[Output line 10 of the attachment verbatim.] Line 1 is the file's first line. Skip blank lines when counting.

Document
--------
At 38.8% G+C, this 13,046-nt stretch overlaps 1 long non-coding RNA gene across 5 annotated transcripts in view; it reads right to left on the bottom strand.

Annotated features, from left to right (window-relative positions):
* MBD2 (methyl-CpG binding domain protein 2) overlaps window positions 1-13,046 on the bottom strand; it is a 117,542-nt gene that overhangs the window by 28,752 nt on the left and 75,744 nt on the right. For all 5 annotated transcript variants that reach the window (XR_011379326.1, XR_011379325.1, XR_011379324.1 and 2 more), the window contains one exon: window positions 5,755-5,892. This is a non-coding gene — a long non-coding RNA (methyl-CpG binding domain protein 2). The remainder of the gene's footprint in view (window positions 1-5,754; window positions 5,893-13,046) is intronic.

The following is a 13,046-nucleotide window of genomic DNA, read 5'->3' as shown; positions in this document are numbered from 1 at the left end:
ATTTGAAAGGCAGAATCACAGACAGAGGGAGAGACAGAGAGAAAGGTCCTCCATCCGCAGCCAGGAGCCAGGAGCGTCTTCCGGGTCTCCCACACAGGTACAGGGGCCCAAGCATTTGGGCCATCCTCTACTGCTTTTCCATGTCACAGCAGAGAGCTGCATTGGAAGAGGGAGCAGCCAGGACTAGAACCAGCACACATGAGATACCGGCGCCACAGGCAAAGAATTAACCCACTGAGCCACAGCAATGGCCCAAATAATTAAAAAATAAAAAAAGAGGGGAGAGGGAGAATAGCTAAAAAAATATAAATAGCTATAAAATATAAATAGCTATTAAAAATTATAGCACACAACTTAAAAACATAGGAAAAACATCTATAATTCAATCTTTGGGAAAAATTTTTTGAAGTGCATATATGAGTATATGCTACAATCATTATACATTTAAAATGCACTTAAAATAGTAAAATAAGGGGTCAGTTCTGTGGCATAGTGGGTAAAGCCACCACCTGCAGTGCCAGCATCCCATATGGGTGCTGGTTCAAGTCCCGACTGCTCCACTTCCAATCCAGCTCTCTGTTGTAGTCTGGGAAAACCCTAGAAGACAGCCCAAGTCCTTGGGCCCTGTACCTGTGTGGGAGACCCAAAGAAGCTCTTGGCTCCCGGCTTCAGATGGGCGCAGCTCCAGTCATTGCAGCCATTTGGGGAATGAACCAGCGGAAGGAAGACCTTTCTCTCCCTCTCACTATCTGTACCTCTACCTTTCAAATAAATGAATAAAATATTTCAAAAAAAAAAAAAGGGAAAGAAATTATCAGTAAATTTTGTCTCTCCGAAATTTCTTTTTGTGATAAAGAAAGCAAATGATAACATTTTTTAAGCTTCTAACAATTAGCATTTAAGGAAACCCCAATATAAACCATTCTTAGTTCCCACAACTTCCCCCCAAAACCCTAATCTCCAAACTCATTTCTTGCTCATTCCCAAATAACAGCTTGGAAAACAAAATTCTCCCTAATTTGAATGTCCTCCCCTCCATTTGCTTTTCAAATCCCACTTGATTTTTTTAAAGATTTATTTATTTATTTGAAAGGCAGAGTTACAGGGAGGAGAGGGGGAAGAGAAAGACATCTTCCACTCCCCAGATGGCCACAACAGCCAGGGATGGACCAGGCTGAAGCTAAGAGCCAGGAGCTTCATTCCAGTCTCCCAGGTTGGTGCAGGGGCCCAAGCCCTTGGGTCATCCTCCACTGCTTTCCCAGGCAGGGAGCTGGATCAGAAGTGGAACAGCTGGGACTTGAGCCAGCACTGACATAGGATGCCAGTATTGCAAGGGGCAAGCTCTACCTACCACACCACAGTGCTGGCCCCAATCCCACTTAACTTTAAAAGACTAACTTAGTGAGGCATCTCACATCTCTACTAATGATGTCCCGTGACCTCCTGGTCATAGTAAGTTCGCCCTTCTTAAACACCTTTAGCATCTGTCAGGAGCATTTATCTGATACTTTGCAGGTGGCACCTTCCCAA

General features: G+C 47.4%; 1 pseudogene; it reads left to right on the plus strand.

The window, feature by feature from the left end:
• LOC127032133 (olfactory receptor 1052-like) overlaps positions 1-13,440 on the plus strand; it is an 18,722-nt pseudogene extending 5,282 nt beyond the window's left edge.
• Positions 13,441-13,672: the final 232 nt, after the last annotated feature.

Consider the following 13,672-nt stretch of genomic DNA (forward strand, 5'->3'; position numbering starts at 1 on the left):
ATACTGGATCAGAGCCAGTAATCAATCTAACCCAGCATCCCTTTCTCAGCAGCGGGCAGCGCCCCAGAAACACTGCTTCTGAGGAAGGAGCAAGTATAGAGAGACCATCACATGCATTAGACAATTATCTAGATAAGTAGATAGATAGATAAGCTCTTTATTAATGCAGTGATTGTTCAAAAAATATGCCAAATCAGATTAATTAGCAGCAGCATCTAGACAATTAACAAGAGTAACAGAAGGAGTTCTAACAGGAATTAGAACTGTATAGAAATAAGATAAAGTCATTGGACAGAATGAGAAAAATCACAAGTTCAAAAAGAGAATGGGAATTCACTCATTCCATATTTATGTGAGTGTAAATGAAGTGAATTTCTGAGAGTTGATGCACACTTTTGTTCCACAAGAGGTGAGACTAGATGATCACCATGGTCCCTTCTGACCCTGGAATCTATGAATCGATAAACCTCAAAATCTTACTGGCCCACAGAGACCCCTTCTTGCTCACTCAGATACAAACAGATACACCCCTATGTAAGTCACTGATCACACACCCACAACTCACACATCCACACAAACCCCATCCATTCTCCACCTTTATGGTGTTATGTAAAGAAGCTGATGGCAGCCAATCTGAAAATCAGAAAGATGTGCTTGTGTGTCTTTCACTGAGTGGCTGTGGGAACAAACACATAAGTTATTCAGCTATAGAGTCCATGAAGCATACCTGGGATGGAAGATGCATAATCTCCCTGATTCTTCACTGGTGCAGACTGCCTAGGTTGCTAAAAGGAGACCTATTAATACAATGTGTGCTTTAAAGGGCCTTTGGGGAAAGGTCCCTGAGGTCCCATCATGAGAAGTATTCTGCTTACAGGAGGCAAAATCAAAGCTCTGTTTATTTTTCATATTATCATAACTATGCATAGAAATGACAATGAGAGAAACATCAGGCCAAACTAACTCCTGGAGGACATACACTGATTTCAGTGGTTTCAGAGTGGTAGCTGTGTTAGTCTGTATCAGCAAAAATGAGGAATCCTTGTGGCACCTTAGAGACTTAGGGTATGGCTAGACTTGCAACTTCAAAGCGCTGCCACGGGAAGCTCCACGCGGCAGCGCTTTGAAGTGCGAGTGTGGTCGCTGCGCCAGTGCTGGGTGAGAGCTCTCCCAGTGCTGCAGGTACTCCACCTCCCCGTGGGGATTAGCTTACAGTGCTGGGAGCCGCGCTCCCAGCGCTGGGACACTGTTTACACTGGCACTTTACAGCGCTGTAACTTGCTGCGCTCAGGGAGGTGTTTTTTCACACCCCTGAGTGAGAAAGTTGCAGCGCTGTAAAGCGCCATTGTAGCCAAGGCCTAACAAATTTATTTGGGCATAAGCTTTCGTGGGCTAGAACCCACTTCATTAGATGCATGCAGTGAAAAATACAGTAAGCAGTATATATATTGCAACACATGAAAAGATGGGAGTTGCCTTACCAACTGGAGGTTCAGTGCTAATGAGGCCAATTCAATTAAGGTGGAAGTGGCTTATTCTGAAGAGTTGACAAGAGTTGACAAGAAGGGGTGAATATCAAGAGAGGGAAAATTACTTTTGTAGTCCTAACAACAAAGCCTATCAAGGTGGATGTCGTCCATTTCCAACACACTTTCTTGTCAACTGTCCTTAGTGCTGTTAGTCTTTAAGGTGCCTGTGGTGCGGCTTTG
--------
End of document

Consider the following 13,672-nt stretch of genomic DNA (forward strand, 5'->3'; position numbering starts at 1 on the left):